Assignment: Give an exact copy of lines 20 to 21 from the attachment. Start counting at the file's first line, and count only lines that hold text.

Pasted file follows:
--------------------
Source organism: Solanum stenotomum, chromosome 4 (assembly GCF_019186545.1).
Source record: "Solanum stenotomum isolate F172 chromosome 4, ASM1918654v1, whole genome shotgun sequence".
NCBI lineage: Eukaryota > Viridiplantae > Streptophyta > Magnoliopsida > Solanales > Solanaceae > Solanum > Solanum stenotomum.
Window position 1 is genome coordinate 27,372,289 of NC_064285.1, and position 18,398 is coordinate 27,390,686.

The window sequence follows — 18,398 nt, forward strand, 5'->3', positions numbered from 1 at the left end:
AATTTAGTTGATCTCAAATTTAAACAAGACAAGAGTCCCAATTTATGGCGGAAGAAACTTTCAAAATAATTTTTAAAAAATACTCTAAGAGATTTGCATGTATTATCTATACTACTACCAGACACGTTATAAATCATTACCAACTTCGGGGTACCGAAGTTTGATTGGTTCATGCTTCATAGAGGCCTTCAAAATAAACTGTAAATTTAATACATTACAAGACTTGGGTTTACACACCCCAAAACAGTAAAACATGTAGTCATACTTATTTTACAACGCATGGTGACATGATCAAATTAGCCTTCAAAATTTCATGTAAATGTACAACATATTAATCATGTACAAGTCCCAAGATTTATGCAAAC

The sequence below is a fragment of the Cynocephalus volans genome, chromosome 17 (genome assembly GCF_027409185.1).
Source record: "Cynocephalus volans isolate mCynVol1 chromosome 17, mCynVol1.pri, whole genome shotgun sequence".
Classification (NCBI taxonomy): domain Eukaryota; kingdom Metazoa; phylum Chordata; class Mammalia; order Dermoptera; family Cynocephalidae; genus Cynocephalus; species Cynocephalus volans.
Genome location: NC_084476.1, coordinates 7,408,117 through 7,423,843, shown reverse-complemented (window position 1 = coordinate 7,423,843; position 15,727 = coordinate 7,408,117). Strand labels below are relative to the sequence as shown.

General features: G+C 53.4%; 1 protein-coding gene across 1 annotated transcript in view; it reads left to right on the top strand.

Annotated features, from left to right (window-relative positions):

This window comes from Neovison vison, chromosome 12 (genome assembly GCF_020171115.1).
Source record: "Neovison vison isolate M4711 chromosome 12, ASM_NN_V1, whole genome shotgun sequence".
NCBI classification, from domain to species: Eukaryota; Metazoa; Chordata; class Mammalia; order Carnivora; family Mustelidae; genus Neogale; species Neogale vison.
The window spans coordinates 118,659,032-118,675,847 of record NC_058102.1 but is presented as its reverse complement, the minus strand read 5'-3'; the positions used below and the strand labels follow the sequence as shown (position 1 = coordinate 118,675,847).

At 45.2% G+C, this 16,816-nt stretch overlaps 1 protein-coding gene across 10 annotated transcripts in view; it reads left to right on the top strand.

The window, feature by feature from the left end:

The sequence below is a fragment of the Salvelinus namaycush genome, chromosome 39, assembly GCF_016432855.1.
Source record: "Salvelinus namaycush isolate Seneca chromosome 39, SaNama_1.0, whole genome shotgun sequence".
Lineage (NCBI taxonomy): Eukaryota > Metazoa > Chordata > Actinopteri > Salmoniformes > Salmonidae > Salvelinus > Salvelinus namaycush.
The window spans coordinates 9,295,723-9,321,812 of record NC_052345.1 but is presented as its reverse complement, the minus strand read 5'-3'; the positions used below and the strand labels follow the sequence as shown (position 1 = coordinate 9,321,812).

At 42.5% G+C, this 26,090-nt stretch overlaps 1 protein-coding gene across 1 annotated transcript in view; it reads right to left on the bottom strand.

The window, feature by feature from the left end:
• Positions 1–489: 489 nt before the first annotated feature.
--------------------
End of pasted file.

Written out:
Source record: "Salvelinus namaycush isolate Seneca chromosome 39, SaNama_1.0, whole genome shotgun sequence".
Lineage (NCBI taxonomy): Eukaryota > Metazoa > Chordata > Actinopteri > Salmoniformes > Salmonidae > Salvelinus > Salvelinus namaycush.